Prime Time Crime


(Published in the Similkameen Spotlight week of Sept.  26, 2005)

And This Little Piggy Stays Home

  By John Martin

Coming as no surprise whatsoever, Paul Coffin, the first person to be charged and convicted in the Sponsorship Scandal, was given a conditional sentence of two years less a day to be served in the community.  Coffin was one of the major players in the Adscam swindle that cost Canadians at least $250 million and benefited friends and family of the Liberal Party.

For five long years he stole $1.5 million from Canadian taxpayers.  Coffin regularly submitted phony invoices for work never done and double billed for the work he did do.  He charged for meetings he never attended and submitted bills for employees who didn’t exist.  And being a good, loyal Liberal; he kicked back a portion so Jean Chrétien and Paul Martin could keep winning elections.  Campaigns cost money after all.

Oh yes, the two years less a day non-sentence includes a 9:00 p.m. curfew on weekdays and no restrictions on weekends.  He can essentially do whatever he wants.  Canadian justice at its finest.

But wait, there’s more.  As part of his sentence, Coffin will be giving lectures at several universities in Ontario and Quebec.  The topic?  Why, business ethics of course.

Many white collar criminals in the U.S. hit the lecture circuit after their sentence.  In this country, that is their sentence.  Justice should be blind – not blind drunk.

The judge was apparently impressed that Coffin has paid back two thirds of the money he stole, without interest mind you.  The crown had asked for a reasonable prison term of 34 months.  Quebec Superior Court Justice Jean-Guy Boilard was having none of that.  He decided that any jail time at all would be inappropriate.  Why would any judge want to send a good Liberal to jail?  That might rule out future appointments.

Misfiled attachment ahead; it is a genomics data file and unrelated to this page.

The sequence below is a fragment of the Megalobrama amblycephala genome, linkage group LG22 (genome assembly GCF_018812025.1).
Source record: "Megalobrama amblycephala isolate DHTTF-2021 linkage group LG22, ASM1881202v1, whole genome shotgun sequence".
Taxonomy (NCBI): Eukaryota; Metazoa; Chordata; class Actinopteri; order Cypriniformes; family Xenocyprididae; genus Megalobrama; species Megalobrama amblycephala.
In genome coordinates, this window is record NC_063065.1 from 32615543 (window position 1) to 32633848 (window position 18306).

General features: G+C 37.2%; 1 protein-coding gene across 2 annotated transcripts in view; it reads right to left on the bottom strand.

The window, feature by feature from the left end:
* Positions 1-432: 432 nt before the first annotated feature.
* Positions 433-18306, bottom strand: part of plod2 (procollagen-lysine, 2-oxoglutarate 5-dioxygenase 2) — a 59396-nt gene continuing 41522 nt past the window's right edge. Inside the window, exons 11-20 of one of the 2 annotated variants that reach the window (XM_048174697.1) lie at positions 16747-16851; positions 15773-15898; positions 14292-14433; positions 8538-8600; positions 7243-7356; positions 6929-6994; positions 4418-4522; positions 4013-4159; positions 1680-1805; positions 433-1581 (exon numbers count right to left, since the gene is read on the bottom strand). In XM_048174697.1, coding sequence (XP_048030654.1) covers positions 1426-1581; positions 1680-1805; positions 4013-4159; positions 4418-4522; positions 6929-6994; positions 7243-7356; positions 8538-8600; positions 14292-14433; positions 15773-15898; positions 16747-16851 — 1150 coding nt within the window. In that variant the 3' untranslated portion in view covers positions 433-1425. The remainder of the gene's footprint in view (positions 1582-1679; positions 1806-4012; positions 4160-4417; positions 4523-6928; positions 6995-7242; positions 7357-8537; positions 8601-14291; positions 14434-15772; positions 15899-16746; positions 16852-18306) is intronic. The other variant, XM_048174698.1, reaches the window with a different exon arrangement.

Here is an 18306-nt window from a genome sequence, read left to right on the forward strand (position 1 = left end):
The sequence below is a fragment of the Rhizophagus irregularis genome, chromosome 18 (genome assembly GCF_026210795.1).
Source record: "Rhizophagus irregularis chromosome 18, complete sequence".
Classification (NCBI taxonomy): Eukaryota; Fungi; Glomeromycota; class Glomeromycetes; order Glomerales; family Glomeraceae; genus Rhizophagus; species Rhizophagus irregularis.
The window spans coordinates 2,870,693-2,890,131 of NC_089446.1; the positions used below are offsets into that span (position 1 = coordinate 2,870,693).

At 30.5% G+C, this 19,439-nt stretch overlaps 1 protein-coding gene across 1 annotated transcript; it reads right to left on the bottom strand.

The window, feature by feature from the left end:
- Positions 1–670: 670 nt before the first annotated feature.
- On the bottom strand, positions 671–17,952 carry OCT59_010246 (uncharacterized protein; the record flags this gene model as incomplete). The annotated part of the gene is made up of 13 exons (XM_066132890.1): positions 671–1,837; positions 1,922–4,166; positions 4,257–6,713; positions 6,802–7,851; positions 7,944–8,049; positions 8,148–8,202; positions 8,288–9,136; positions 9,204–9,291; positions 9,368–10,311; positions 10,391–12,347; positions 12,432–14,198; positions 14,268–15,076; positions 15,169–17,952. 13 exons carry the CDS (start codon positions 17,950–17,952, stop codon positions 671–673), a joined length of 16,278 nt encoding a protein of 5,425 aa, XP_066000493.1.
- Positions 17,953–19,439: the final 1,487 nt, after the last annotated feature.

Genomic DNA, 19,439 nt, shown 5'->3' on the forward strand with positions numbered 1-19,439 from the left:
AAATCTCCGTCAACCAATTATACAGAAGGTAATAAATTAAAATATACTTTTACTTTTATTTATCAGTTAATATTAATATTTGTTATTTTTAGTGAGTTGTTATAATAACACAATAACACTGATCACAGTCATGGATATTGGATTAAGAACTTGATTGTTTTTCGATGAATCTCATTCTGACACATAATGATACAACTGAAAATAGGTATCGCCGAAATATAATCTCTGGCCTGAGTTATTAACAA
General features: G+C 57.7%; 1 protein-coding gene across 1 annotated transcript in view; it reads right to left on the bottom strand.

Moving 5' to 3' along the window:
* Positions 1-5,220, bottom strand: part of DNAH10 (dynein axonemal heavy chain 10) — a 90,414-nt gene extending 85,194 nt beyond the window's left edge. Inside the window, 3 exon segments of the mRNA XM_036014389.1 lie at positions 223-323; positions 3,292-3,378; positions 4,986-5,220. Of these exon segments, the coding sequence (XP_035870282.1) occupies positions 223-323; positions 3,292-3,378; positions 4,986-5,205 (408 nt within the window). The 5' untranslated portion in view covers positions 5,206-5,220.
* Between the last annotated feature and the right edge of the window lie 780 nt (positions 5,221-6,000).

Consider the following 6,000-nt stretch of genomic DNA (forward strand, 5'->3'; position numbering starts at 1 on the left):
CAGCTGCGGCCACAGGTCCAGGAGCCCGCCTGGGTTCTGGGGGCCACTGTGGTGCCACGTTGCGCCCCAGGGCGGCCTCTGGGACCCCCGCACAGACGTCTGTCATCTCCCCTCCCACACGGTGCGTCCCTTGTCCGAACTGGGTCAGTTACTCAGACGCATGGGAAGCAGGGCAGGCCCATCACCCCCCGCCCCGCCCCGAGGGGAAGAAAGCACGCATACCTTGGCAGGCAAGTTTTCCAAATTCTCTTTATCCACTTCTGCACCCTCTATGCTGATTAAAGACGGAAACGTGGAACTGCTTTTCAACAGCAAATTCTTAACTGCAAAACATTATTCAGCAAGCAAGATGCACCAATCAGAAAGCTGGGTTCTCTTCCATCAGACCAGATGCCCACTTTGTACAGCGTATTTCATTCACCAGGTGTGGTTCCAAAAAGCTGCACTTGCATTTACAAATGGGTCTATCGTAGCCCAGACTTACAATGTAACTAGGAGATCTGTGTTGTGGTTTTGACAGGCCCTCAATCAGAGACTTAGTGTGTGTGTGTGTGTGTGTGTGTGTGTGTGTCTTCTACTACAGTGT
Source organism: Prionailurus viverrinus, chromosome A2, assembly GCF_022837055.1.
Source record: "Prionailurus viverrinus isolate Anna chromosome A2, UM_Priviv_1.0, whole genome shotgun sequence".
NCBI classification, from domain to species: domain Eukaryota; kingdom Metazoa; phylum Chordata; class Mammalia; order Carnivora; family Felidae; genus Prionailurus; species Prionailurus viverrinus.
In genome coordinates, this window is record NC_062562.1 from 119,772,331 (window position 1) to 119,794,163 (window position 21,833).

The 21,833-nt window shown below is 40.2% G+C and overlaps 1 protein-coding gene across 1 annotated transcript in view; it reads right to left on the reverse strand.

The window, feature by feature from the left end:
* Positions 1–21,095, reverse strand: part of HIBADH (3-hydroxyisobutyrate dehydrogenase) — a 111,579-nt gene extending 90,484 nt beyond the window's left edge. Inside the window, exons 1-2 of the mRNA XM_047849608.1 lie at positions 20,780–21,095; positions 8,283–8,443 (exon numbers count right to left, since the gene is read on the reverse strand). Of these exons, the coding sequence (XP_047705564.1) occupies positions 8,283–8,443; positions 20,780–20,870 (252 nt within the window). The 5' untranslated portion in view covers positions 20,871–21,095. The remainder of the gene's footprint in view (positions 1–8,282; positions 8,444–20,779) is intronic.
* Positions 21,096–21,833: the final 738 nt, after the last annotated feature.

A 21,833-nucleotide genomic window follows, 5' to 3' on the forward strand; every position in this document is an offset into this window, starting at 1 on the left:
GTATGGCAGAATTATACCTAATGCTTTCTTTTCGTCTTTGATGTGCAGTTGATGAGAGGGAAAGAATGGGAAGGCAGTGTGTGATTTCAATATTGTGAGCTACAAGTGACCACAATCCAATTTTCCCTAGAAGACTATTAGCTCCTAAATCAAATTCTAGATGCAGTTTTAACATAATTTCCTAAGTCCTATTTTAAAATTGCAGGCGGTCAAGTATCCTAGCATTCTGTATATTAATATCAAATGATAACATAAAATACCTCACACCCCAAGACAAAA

People in this country who like to bash the U.S. are fond of noting how corrupt the American system is and sneer that the rich can get away with anything they want.  Yeah, right.  Here’s how the U.S. deals with high level white collar criminals.

Andrew Fastow got 10 years for his role in the collapse of Enron. 

Bernard Ebbers was slapped with 25 years for defrauding WorldCom shareholders.

John Rigas got 15 years for his role in the Adelphia communications scandal and his son got 20 years for looting the same company and lying about its finances.

More recently, former Tyco CEO Dennis Kozlowski was given 8 to 25 years for his pilfering of the manufacturing conglomerate.

I could go on.  But you get the picture. 

The single biggest swindle and most extreme instance of government corruption in Canadian history didn’t even warrant a day behind bars.

Steal what you want.  If you get caught, cry a little and offer to pay some of it back.  And so long as you’re on good terms with the Liberal party of Canada, you don’t have a thing to worry about.

Make no mistake about it.  Crime pays in this country.  How well?

Considering it looks like we’re going to reward the Liberals with another mandate in the next election, I’d say it pays very well.

John Martin is a Criminologist at the University College of the Fraser Valley and can be contacted at

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